CONTRACTORS ARE WORRIED THAT HSE INSPECTORS ARE CONCENTRATING MORE ON CHARGING FOR SPOTTING SAFETY BREACHES THAN ISSUING ADVICE. CLIENTS SHOULD WORRY TOO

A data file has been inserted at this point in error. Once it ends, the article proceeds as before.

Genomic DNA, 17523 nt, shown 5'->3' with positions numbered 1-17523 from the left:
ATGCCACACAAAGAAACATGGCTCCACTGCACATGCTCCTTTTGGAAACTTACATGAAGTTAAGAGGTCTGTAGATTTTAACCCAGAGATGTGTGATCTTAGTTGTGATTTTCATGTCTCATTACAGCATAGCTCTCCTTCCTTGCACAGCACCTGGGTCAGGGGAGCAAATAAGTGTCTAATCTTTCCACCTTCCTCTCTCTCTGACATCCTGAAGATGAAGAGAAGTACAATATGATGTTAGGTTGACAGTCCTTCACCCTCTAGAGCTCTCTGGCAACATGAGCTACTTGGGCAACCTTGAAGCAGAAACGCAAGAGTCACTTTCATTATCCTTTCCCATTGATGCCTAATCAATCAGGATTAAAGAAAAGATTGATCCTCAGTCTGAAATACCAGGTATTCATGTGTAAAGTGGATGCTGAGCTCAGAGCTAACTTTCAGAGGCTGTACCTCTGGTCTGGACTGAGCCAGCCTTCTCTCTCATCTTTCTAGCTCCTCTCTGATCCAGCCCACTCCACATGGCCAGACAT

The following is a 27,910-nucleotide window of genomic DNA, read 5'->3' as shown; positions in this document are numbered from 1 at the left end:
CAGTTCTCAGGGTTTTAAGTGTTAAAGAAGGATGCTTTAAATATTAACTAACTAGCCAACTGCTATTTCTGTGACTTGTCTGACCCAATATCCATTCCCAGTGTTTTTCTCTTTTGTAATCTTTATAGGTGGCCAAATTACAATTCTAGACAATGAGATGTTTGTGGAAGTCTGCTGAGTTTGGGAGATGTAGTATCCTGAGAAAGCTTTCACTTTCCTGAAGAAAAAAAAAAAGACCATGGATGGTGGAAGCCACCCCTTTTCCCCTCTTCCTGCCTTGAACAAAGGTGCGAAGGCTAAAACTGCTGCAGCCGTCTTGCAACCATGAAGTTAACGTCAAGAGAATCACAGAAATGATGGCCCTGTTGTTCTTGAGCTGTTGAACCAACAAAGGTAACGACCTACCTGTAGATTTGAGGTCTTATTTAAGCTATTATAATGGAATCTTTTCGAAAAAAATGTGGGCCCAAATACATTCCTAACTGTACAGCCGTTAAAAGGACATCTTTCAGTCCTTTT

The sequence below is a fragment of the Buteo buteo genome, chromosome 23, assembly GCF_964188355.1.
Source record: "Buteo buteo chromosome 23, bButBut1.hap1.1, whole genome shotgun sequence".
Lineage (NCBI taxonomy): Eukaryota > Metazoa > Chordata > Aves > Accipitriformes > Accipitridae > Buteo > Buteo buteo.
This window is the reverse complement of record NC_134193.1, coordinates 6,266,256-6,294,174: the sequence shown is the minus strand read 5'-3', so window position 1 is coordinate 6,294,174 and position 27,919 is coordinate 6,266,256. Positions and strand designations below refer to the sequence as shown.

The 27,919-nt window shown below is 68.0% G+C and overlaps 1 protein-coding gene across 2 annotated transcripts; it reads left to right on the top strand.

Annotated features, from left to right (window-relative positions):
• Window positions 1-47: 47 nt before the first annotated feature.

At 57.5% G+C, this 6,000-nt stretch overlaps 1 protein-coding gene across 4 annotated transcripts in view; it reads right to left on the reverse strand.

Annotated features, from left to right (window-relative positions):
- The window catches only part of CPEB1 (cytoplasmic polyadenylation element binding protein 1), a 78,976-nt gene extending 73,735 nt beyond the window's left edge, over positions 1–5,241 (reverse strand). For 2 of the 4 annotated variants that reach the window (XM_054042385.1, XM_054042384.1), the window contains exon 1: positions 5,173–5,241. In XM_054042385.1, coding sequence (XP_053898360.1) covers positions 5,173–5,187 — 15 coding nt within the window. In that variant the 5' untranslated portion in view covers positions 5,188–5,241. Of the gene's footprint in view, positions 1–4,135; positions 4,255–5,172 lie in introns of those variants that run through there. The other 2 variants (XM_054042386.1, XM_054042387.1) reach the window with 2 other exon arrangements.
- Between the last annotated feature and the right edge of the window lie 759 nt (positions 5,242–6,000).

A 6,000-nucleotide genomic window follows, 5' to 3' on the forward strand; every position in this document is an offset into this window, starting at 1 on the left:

The innovative Fees for Intervention (FFI) scheme came into force last year on the 1st October. Fee for Intervention (FFI) is HSE’s cost recovery regime implemented from 1 October 2012, under regulations 23 to 25 of The Health and Safety (Fees) Regulations 2012. These Regulations put a duty on HSE to recover its costs (at a rate of £124 per hour) for carrying out its regulatory functions from those found to be in material breach of health and safety law. A material breach is when, in the opinion of the HSE inspector, there is or has been a contravention of health and safety law that requires them to issue notice in writing of that opinion to the duty holder. The scheme means that those in breach have to pay charges of £124 an hour if they are notified in writing by the HSE that it has found a ”˜material breach’ on one of their sites. It is reported that an international law firm has carried out a survey into how life for its clients has changed since the scheme was introduced. They are reported as saying: “The overwhelming feeling from a national client survey is that the dynamic around HSE visits has changed dramatically, with organisations complaining of a ”˜double whammy’ in that HSE inspectors are quick to identify a material breach, yet the advice they have provided to organisations in the past is frequently less available. The survey also showed that fewer than 50 per cent of those who oversaw the HSE visit in the workplace had heard of FFI prior to the inspector turning up on site.” Organisations must ensure that those in key positions on their sites, not just in the board room, understand the implications of FFI, are given the resources to ensure compliance and know how to keep costs to a minimum in the event of a material breach being found.